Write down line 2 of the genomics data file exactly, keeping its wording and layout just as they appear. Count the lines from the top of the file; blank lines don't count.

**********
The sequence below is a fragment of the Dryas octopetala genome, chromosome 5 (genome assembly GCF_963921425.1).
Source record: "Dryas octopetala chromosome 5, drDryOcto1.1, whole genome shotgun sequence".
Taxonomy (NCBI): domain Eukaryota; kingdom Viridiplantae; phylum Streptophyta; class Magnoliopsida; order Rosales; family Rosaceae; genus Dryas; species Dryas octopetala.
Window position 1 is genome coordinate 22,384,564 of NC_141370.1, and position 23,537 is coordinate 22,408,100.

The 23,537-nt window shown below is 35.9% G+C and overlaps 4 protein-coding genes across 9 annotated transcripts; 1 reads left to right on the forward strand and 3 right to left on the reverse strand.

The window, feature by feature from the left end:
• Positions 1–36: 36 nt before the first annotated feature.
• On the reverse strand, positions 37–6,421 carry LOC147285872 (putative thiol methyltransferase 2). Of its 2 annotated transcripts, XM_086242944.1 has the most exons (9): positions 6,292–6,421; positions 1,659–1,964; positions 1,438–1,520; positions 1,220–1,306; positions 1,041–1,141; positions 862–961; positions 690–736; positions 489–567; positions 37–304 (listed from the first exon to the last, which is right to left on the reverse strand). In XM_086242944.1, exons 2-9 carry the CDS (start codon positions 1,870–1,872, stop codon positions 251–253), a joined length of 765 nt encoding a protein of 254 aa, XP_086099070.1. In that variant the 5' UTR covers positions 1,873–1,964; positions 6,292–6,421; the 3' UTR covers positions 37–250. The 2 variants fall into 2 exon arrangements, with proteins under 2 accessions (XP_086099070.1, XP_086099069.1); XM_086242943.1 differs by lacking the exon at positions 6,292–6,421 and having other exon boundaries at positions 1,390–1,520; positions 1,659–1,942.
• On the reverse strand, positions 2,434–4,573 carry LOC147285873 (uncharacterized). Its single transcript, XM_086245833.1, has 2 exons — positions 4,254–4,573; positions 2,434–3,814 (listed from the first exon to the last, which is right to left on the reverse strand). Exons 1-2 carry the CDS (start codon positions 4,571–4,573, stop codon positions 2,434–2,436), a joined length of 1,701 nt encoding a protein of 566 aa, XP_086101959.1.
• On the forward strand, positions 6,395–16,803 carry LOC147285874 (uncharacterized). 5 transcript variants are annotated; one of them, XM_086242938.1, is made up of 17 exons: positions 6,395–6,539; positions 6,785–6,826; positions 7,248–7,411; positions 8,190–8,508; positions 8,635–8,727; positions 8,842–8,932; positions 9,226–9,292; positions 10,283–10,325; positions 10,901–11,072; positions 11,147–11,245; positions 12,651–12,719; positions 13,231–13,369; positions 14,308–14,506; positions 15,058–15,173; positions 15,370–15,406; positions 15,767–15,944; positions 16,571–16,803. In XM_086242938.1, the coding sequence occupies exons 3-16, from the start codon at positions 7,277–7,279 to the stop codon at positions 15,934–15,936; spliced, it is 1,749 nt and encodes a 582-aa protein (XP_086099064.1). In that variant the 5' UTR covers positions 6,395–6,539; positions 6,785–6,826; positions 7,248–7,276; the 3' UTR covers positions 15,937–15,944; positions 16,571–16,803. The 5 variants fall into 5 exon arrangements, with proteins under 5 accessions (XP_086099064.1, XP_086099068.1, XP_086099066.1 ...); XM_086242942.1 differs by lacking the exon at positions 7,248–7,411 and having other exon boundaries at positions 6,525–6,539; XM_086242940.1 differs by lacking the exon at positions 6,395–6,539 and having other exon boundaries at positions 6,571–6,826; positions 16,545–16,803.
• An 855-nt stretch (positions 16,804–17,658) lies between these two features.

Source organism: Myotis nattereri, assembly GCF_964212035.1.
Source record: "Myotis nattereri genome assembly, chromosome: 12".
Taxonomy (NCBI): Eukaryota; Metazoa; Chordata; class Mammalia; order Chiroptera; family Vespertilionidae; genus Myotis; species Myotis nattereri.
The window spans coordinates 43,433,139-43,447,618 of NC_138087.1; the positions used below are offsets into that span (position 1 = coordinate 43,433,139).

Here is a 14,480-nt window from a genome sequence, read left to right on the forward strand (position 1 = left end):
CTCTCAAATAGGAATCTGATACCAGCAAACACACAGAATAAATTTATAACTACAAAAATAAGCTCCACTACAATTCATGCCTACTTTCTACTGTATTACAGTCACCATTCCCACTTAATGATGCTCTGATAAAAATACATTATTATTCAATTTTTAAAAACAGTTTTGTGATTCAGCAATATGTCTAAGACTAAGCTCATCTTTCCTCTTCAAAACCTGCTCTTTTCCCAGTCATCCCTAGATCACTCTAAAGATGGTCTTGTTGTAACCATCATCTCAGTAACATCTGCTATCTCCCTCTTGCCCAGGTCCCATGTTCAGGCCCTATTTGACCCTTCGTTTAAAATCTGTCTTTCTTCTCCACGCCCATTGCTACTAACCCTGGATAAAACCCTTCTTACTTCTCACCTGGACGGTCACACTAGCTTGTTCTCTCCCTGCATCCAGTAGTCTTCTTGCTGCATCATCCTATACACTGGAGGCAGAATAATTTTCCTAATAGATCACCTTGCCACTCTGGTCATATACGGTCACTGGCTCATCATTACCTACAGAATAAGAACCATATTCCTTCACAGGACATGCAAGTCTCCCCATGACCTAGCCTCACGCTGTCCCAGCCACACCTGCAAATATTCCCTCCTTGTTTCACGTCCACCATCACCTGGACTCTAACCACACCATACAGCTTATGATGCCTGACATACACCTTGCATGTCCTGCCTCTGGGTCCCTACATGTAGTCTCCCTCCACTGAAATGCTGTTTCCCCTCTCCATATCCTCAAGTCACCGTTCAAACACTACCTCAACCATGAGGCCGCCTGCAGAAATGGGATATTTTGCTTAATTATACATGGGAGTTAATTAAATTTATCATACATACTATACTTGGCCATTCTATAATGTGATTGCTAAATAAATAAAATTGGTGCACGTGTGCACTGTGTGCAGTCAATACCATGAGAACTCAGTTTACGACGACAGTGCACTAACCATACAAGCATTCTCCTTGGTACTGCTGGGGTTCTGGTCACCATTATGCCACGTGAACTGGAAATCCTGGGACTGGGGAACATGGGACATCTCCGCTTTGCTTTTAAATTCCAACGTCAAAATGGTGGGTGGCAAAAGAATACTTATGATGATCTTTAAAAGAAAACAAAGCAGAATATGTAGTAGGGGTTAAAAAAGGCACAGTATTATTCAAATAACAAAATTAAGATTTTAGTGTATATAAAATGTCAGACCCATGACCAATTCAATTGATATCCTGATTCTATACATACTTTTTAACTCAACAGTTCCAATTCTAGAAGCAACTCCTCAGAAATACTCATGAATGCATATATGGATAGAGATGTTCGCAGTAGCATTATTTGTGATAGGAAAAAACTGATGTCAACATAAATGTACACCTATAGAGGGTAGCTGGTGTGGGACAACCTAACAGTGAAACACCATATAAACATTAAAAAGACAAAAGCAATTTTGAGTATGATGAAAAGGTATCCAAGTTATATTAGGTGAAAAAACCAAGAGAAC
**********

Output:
Source record: "Dryas octopetala chromosome 5, drDryOcto1.1, whole genome shotgun sequence".